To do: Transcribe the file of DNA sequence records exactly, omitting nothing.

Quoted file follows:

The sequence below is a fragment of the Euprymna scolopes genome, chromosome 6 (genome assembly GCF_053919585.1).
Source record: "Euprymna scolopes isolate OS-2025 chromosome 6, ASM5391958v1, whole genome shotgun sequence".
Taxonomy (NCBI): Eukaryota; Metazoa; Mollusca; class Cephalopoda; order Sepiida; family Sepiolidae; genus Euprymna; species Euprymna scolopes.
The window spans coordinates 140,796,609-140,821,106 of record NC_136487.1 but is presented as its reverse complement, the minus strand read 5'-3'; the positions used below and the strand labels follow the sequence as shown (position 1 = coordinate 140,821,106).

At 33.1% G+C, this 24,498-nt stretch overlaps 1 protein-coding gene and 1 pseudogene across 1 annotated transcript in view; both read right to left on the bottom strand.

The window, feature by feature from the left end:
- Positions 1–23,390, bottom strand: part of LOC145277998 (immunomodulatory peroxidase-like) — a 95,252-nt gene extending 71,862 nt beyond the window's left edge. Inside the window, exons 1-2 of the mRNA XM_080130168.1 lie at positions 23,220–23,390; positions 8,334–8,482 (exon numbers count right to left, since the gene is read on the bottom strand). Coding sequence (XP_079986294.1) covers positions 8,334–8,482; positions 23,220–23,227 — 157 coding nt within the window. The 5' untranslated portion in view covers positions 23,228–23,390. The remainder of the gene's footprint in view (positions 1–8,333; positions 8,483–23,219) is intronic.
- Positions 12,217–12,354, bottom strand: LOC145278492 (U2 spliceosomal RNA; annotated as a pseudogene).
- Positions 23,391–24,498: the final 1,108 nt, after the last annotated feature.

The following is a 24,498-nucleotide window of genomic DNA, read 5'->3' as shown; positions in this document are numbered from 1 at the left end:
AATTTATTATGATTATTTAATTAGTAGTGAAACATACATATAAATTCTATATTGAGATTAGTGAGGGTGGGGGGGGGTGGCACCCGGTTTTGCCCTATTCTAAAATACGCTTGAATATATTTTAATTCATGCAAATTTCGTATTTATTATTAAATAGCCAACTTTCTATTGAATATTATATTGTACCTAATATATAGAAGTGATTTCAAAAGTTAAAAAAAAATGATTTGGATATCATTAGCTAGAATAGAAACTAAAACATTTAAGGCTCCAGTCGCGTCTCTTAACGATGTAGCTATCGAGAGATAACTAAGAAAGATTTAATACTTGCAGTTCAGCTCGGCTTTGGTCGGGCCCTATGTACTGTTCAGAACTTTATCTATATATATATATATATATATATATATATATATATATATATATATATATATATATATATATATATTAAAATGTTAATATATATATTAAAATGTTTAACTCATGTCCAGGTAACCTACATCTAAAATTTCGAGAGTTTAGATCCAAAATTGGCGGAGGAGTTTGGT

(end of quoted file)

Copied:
The sequence below is a fragment of the Euprymna scolopes genome, chromosome 6 (genome assembly GCF_053919585.1).
Source record: "Euprymna scolopes isolate OS-2025 chromosome 6, ASM5391958v1, whole genome shotgun sequence".
Taxonomy (NCBI): Eukaryota; Metazoa; Mollusca; class Cephalopoda; order Sepiida; family Sepiolidae; genus Euprymna; species Euprymna scolopes.
The window spans coordinates 140,796,609-140,821,106 of record NC_136487.1 but is presented as its reverse complement, the minus strand read 5'-3'; the positions used below and the strand labels follow the sequence as shown (position 1 = coordinate 140,821,106).

At 33.1% G+C, this 24,498-nt stretch overlaps 1 protein-coding gene and 1 pseudogene across 1 annotated transcript in view; both read right to left on the bottom strand.

The window, feature by feature from the left end:
- Positions 1–23,390, bottom strand: part of LOC145277998 (immunomodulatory peroxidase-like) — a 95,252-nt gene extending 71,862 nt beyond the window's left edge. Inside the window, exons 1-2 of the mRNA XM_080130168.1 lie at positions 23,220–23,390; positions 8,334–8,482 (exon numbers count right to left, since the gene is read on the bottom strand). Coding sequence (XP_079986294.1) covers positions 8,334–8,482; positions 23,220–23,227 — 157 coding nt within the window. The 5' untranslated portion in view covers positions 23,228–23,390. The remainder of the gene's footprint in view (positions 1–8,333; positions 8,483–23,219) is intronic.
- Positions 12,217–12,354, bottom strand: LOC145278492 (U2 spliceosomal RNA; annotated as a pseudogene).
- Positions 23,391–24,498: the final 1,108 nt, after the last annotated feature.

The following is a 24,498-nucleotide window of genomic DNA, read 5'->3' as shown; positions in this document are numbered from 1 at the left end:
AATTTATTATGATTATTTAATTAGTAGTGAAACATACATATAAATTCTATATTGAGATTAGTGAGGGTGGGGGGGGGTGGCACCCGGTTTTGCCCTATTCTAAAATACGCTTGAATATATTTTAATTCATGCAAATTTCGTATTTATTATTAAATAGCCAACTTTCTATTGAATATTATATTGTACCTAATATATAGAAGTGATTTCAAAAGTTAAAAAAAAATGATTTGGATATCATTAGCTAGAATAGAAACTAAAACATTTAAGGCTCCAGTCGCGTCTCTTAACGATGTAGCTATCGAGAGATAACTAAGAAAGATTTAATACTTGCAGTTCAGCTCGGCTTTGGTCGGGCCCTATGTACTGTTCAGAACTTTATCTATATATATATATATATATATATATATATATATATATATATATATATATATATATATATATATATTAAAATGTTAATATATATATTAAAATGTTTAACTCATGTCCAGGTAACCTACATCTAAAATTTCGAGAGTTTAGATCCAAAATTGGCGGAGGAGTTTGGT